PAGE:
Programming language Rust's adoption problem: Developers reveal why more aren't using it

The Rust project wants more developers to use the programming language but admits it has a challenge with adoption.
Written by Liam Tung, Contributing Writer

Rust has been voted the "most-loved" programming language by developers on Stack Overflow for four years in a row. But the Rust project now admits it has an adoption problem among developers and organizations.  

Rust's adoption issue surfaced in January's Stack Overflow's 2019 survey, which revealed that despite developers' positive feelings toward Rust, 97% of them hadn't actually used it.   

Rust maintainers have now explored the adoption challenges in their latest annual survey of nearly 4,000 developers across the world. Of those who use Rust full-time, most developers report working in back-end web applications, distributed systems, and embedded systems. 

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Asked why developers have stopped using Rust, the most common response is that the respondent's company doesn't use it, suggesting an adoption issue. 

Other common reasons are the learning curve, a lack of necessary libraries, and a lack of integrated development environment (IDE) support.  

The top issues that respondents say the Rust project could do to improve adoption of the language are better training and documentation, followed by better libraries, IDE integration, and improved compile times. 

"Most indicated that Rust maturity – such as more libraries and complete learning resources and more mature production capabilities – would make Rust more appealing," the project noted. 

The three most popular IDEs among developers who use Rust are Microsoft's Visual Studio Code (VS Code), followed by Vim and JetBrains' IntelliJ.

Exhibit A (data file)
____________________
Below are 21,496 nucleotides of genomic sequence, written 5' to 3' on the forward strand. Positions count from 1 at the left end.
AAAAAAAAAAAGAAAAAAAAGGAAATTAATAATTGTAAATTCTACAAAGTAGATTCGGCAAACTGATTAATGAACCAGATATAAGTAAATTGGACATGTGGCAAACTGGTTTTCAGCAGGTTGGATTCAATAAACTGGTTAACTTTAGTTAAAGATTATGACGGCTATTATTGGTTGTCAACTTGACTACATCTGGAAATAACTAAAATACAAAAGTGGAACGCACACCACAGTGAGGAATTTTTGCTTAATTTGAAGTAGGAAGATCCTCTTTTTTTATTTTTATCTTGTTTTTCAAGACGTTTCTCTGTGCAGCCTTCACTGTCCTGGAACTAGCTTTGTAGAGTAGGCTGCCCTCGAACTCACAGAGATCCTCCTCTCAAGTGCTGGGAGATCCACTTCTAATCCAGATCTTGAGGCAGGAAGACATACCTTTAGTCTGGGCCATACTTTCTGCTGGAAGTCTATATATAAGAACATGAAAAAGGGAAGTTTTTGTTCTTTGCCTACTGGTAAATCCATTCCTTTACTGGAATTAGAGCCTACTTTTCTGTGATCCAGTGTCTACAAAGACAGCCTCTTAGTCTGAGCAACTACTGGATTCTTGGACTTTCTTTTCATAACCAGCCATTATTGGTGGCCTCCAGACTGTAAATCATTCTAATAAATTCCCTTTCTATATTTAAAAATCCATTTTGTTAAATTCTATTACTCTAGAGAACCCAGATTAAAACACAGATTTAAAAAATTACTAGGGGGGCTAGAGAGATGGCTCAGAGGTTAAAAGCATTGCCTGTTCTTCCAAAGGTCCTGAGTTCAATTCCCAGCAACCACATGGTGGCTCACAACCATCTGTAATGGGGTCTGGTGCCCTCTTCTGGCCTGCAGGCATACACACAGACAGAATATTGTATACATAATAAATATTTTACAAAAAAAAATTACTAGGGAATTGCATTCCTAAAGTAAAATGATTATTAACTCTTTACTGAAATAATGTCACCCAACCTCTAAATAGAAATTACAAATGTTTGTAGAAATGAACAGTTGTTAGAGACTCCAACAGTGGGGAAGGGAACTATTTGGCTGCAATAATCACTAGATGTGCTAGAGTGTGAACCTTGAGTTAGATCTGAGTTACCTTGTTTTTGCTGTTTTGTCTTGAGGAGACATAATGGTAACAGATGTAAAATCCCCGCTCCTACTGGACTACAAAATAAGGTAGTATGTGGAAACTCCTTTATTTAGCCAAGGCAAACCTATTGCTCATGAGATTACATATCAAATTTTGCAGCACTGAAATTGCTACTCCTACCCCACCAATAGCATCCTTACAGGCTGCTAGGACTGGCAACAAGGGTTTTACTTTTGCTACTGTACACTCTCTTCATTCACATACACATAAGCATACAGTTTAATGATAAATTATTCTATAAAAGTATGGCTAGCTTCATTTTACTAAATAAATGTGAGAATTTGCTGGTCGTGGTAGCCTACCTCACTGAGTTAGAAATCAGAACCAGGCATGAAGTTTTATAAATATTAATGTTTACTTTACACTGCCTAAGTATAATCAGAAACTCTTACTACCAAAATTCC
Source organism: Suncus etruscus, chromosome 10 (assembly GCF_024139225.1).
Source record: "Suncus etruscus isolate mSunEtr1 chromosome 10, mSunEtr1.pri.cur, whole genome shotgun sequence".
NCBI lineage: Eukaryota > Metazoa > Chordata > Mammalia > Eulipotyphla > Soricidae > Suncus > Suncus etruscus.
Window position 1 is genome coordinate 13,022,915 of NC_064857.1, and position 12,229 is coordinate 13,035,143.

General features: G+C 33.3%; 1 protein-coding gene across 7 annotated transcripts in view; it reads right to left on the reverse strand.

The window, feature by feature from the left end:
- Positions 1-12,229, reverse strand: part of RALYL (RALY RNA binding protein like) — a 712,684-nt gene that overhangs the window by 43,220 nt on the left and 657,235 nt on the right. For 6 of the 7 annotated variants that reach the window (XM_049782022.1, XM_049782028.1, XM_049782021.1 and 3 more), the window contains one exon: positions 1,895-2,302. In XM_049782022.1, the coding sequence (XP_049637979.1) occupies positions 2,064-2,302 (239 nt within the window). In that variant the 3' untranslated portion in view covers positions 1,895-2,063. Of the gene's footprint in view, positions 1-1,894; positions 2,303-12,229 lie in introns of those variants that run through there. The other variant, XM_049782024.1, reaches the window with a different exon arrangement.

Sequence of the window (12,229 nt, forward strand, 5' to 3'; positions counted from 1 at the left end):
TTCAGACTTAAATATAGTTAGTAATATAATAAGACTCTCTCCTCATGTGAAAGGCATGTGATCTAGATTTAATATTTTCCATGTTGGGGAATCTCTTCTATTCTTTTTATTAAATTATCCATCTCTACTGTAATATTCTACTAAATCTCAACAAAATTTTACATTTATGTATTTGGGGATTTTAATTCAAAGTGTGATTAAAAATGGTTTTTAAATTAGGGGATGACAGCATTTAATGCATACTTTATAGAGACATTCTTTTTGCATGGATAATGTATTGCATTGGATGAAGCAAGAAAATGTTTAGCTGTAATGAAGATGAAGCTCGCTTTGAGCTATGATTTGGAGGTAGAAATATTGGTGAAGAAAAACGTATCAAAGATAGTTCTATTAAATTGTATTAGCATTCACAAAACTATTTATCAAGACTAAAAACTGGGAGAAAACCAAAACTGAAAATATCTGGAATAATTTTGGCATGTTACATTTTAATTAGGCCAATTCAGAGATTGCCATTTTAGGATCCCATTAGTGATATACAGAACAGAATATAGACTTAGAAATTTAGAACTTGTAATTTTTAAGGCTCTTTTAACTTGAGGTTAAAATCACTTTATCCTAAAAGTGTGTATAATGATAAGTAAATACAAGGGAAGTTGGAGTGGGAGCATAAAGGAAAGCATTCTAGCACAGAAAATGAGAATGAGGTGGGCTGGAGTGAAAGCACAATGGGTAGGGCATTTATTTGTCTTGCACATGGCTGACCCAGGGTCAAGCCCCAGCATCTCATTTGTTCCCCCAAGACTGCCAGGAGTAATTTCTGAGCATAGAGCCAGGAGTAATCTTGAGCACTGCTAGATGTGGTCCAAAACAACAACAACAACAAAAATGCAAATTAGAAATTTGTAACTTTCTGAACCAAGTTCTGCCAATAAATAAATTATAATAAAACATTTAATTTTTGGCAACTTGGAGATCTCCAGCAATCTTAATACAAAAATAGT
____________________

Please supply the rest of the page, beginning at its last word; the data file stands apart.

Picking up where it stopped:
Just over half of developers who use Rust are building on Linux systems, while just under a quarter develop on Windows, and the same proportion develop on macOS. 

The Rust project also has explored learning-curve challenges among developers. While 37% of Rust users feel productive within a month of using it, 21% say they do not yet feel productive.    

"The results show the overriding problem hindering use of Rust is adoption," the Rust project said. "The learning curve continues to be a challenge – we appear to most need to improve our follow-through for intermediate users – but so are libraries and tooling."

However, one positive is that Rust daily use rose slightly from 25% last year to 27.63%, while daily or weekly use is up from 66.4% last year to 68.5%. 

Another positive is that this year 82.8% of respondents say they use Rust compared with 75% in the 2018 survey. And this year, 7.1% said they don't currently use Rust but have in the past, versus 8% in that category last year.  

Rust, which hails from Mozilla Research, has become popular with some developers, including those at Microsoft who are experimenting with Rust to reduce memory-related bugs in Windows components written in C and C++. 

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Mozilla used Rust for its Quantum rewrite of Firefox's browser engine, and AWS also last year decided to sponsor Rust's infrastructure after adopting it for parts of its infrastructure, such as performance-sensitive components within services like Lambda, EC2, and S3.

And Google has used Rust for components of Fuchsia, which some speculate could be the successor to Android. However, after Google assessed using Rust for Fuchsia, it decided not to support Rust for end-developers because none of its current end-developers uses it and it's not a widely used language. 

That was despite the members of the Fuchsia Platform Source Tree having had a "positive implementation experience using Rust". Google also barred Rust from use in the Fuchsia's Zircon microkernel, which is "using a restricted set of technologies that have established industry track records of being used in production operating systems".  


Developers provided a variety of reasons for never having used Rust.

Image: Rust Team

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